Even if you manage to find a good fanfic among the 10% mentioned above, and the characters have not been butchered beyond belief, there is still the matter of it being one of those fanfictions that never gets completed. They are like potato chips in the real world, except a lot worse. You buy a big packet of chips, and more than three quarters of it is air. Then when you go out to the store to get another pack, you find out from Twitter feeds that the potato chips manufacturing factory has just closed down.

If you have just started reading fanfiction, this warning is something of extreme importance. Unless you wish to end up with a broken heart and minor clinical depression, do not attempt to read the really good fanfiction that seem unlikely to ever be updated again. With original fiction, you can be rest assured that even if the author never finishes the 20 books that he or she intended to write, at least you have a finished book and a completed story. Even if the author never writes a word of the story ever again, you can be comforted by the possibility that should you ever have the money, you could easily take the airplane to the author’s house and demand him or her to write again. At pen and pencil point if necessary.

However in the world of fanfiction, if a good author disappears it is often forever.

They never come back to the story. You could have the main character falling down from a three storey building and never ever know if he or she lives. You could be reading about the beginning of the final confrontation between a powerful sorceress and an angel of destruction, and then end up frustrated when there isn’t a button that leads to the next page. You could be reading wide-eyed at the moment of truth when the trusty sidekick walks out with a bomb jacket, the gun is pointed at the antagonist, and a dozen other suspicious laser points appear on the main character’s vitals and …

And nothing.

Because nothing. Without any rhyme or reason, the author does a vanishing act and evaporates into something thinner than air molecules.

You are left with the feeling of something clenching your heart and airways.

Conclusion:

The warnings, I should clarify, are not to deter people from trying fanfiction. If anything, they are to encourage them. Even if 90% of fanfiction is awful, it means that there is still 10% waiting for you out there, inviting you to think of ‘what ifs’, enticing you to different battles than the ones fought in the original stories, to see a familiar story unfolding through the eyes of another character.

Of course, it’s not going to be easy to find that 10%. You would have to look at the summary, the genre (the romance section is where you get the worst of the bulk, generally), the reviews, the author’s profile, the pairings, the number of words, the status, the last date of update, and then carefully read the first chapter before determining if it’s worth it.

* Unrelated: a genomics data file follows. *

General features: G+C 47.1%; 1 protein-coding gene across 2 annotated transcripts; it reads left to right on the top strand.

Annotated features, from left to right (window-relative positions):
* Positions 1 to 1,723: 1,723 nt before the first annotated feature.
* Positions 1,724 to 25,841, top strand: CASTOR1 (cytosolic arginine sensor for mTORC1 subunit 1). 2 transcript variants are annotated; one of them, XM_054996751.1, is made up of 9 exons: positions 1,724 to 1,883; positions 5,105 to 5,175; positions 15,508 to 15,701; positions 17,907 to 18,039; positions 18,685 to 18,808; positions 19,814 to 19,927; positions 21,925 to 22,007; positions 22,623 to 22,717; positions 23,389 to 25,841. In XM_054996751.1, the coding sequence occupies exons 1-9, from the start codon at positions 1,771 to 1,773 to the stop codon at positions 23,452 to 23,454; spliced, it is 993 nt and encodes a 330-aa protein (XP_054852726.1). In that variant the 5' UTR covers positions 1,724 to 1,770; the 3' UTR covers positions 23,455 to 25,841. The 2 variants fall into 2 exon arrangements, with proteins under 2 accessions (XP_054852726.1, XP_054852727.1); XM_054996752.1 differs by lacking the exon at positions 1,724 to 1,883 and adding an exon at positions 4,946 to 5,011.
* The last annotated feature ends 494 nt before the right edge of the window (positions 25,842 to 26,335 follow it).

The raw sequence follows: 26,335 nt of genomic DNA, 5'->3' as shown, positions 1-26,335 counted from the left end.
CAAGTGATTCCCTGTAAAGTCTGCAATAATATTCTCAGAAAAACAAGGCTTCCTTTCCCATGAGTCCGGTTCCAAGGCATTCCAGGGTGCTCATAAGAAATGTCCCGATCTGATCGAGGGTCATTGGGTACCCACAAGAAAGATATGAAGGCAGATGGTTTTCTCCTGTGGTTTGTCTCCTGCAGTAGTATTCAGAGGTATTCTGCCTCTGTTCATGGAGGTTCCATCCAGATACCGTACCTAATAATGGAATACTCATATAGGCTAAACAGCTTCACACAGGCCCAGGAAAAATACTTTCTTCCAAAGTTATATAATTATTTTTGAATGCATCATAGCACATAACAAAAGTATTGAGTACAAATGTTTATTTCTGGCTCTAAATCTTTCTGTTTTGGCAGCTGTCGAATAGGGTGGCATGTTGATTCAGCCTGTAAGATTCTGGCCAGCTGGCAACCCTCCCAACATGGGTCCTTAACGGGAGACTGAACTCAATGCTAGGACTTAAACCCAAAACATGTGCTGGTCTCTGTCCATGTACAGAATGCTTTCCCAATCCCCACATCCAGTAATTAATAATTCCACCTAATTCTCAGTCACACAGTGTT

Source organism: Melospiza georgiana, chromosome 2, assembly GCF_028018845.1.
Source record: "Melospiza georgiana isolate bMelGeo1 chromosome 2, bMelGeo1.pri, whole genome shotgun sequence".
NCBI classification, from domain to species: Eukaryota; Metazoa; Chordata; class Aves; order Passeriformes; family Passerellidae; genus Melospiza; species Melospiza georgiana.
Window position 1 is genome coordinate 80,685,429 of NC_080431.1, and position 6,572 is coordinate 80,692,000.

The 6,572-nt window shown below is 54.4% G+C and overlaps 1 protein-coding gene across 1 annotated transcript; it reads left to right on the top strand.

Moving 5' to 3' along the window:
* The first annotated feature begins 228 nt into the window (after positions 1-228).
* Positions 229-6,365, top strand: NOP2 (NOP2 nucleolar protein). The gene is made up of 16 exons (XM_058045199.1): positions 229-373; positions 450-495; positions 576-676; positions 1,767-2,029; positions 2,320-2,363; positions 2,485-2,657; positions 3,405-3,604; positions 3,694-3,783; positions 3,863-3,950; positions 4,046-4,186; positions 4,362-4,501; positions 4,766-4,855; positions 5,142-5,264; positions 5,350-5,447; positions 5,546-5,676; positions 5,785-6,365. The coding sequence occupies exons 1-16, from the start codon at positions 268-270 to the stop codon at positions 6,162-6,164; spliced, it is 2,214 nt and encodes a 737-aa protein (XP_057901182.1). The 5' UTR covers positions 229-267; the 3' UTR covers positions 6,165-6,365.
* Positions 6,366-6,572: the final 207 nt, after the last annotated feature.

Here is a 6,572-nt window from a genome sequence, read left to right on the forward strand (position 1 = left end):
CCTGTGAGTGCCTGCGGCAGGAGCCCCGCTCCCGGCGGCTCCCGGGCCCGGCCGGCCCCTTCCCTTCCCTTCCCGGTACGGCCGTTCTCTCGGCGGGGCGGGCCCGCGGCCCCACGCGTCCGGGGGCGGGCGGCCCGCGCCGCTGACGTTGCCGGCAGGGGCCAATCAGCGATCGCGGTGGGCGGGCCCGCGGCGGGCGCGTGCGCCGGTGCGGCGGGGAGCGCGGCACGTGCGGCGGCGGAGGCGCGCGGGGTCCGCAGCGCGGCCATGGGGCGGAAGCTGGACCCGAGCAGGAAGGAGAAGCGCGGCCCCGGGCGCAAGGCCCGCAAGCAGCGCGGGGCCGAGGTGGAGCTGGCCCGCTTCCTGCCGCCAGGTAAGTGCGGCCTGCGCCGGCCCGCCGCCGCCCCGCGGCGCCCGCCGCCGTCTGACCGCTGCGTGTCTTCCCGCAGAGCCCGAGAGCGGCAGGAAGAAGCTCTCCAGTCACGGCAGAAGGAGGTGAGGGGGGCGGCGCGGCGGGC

But then again, when has anything worthwhile ever been easy?

So bearing these warnings, you brave souls, now march into the world of fanfiction without fear. Because curiosity may have killed the cat. But satisfaction brought it back.

If you survive the encounter with the monsters, there are multitudes of exciting parallel universes, alternate timelines, and expanded multiverses to explore.

So come join us, if you dare.

3 comments

  1. Keller Scholl

    Safety advice, to add on to your fantastic post: Longer fanfiction tends to have less really bad fanfiction, in my experience. Using fanfiction.net’s search for trick for only the longest fanfics can be a useful filter for the worried tyro.

  2. Jaein Shim

    I don’t know that writing OOC is such a problem. I, for example, tricked the system by writing an original story and merely switching the names to encourage people to read my story. My readers have noted that my characters are very OOC–and some have been bright enough to call me out on my trickery–but they also tell me that they connect more with my version than the original’s.
    Arguably, even common techniques such as writing in a parallel universe or adding a few years to the characters’ ages will and must cause OOC-ness because people change according to their situations and rising levels of maturity.

  3. Hi, Clin! I’m a Brazilian fanfiction writer and found your article after someone having copied and pasted part of it as a comment to my ff. I was intrigued as this comment didn’t fit with my story in anyway, so I searched into google to know where it came from. It was a delightful surprise finding your article and I’m thanked to the anonymous person who guided me here. I’d like to invite you to read my ff (based on Harry Potter series): Flora Riddle. It’s a little long, but I tried to sew the story to not leave loose ends. I’d love to read your commenting about it if possible. You can find the full story in three different sites: fanfiction.net, snitchseeker.com and contosdasmasmorras.com. To leave a comment in the snitchseeker site you must subscribe it before. ~ Ivana R or Mrs Borgin